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Back Story

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Robert I. Cochrane is the controller of the College of Southern Maryland (CSM), a regional community college that serves 25,000 students in Calvert, Charles, and St. Mary’s counties.

Now, as the president of the Maryland Association of Community College Business Officers (MACCBO), Cochrane believes affinity groups are a great resource for information sharing, particularly for community colleges, which are known for their tight staffing levels. “By becoming a member of the association, you are never alone.” The association has representatives from each of Maryland’s 16 community colleges, which are also able to join efforts in researching and developing statewide initiatives that will affect the colleges and their operations.

Your resume indicates that you’ve completed five financial and A-133 annual audits with no findings. What’s your secret?

It comes down to people doing good work throughout the year, and then doing a final review to ensure that everything is in its proper place. I’ve been in higher education for almost 25 years, and I always spend a lot of time at year-end verifying every account.

Since you arrived at the College of Southern Maryland, you’ve changed the tuition process to reduce bad debt charges. What steps did you take?

First, we clarified our communication with students to ensure that their obligations were known upfront. I also instituted referrals of delinquent accounts to the State of Maryland central collections unit.

Historically, the College of Southern Maryland did not participate in collection efforts. By having that option out there, students understood that they would face significant consequences if they did not follow through on their payments.

I believe tuition collection comes down to establishing front-end controls. You need to make sure that students follow the registration processes and understand their responsibilities. You also need to communicate any exceptions and follow up on third-party payments. Finally, if students don’t make their payments, they need to know that they will face significant consequences.

Why not just cut off students who don’t pay tuition by a certain date? Isn’t that a normal procedure?

We want to be flexible and work with our students. Community colleges are transformational. We serve our community. We get state and local support, as well as student support, and, in the end, we want to have a positive impact. Sure, we could have zero accounts receivable, but we can’t serve our community if the people who need education and training are barred because they (1) don’t understand the financial aid process, (2) don’t understand that they can make installment payments, or (3) don’t understand that we will work with them if they run into a problem.

Community colleges typically have the highest level of accounts receivable because they serve many first-time college enrollees and students who are continuing their education after life-changing events.

The College of Southern Maryland is a regional community college serving 25,000 studentsacross its four campuses located in Charles, Calvert, and St. Mary’s counties.

What kinds of savings have you achieved from the change in tuition payments?

We’ve gained about $100,000 a year in savings from this change. On a $70 million budget, that’s not a lot, but I think of it as funding an additional faculty member or student counselor.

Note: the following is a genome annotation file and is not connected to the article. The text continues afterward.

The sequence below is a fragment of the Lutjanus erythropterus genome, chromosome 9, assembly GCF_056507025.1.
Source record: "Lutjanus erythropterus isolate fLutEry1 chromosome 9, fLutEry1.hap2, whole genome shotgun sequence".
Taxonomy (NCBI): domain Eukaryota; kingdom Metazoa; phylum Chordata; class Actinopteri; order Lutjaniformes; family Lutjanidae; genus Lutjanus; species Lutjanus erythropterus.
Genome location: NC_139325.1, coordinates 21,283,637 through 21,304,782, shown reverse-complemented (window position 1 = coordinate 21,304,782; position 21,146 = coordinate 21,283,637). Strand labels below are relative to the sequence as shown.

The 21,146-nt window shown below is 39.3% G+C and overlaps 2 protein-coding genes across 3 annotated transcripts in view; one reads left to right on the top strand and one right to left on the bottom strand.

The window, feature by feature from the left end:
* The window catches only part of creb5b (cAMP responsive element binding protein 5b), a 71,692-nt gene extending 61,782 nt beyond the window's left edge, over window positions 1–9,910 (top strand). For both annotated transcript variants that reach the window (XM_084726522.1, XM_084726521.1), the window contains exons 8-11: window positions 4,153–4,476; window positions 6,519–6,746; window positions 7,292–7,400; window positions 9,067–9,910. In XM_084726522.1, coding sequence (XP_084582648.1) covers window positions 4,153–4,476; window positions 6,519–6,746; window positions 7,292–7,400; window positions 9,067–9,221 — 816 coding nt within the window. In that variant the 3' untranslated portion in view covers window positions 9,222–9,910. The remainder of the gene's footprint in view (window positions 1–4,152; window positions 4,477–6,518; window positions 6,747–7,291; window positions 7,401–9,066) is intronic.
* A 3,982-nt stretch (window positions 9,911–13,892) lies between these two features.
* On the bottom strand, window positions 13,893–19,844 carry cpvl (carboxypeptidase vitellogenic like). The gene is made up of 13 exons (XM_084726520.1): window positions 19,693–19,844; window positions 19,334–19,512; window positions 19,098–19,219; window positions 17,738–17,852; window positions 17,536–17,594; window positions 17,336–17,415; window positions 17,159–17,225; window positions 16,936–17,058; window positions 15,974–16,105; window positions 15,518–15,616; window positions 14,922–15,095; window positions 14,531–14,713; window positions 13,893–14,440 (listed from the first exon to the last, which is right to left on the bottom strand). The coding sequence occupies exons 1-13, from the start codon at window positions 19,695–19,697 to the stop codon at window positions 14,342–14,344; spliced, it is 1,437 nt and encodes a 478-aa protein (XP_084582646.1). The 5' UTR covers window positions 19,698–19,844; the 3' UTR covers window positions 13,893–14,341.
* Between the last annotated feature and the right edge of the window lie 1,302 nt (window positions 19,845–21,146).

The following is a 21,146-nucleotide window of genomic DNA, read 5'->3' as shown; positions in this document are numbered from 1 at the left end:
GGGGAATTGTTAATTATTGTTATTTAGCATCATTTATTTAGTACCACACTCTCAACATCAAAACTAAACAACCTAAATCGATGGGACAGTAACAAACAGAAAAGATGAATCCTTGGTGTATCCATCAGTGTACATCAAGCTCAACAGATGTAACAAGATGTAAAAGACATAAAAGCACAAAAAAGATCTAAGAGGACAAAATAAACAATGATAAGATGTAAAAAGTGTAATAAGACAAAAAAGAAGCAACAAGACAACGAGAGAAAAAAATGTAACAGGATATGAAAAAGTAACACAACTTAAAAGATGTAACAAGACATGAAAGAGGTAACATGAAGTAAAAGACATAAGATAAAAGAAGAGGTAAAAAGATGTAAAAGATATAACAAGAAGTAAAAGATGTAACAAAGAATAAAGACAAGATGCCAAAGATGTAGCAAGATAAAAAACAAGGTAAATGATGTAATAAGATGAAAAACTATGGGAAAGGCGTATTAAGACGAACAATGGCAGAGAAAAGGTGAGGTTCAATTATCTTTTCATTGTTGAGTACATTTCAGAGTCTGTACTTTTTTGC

Tell us about the restructuring of the cash management program that you implemen-ted. When did that occur? 

In 2012, about a year after I arrived. We had been investing in a local government investment pool. I knew about a program called CDARS, run by Promontory Interfinancial Network, where local banks can pool their resources to offer the highest interest rate available. Through that program, we have been able to increase our investment earnings from 25 to 50 percent over the past several years.

We have roughly $20 million to invest in short-term cash resources at any point in time. Every week or so I send out an e-mail to the local government investment pool and local community banks—our board has adopted a policy that gives preference to keeping our cash within the community. The funds go to the institution offering the highest rate.

The interest rates offered by banks vary significantly depending on their needs. Recently, the rates for $1.5 million for 30 days varied from 1.05 percent to 0.7 percent. This program allows us to move funds where the best investment exists.

Tell us something about yourself that your peers may not know.

I have an identical twin brother who is also a CPA, and our wives look remarkably similar.

Have you had any turning points in your life that changed your outlook or sense of purpose?

After our kids graduated from college, my wife and I decided we wanted a change of scenery and moved from the Chicago area to Washington, D.C. It has been a great move for us, as the District has a lot to offer. Plus, I love going to work every day at CSM and making a difference. Even though I’m not in the classroom, I view myself as an educator.

Since you live in Washington, D.C., what is your commute time to your office in La Plata, Md.?

It’s a 45-minute, gorgeous commute. As I drive through the city, I pass the Lincoln Memorial, White House, and Washington Monument; once I reach Southern Maryland, I get to see horse and cattle farms. Since it’s a reverse commute, it’s an easy drive. I use the time to listen to audiobooks.

MARGO VANOVER PORTER, Locust Grove, Va., covers higher education business issues for Business Officer.

Credit: College of Southern Maryland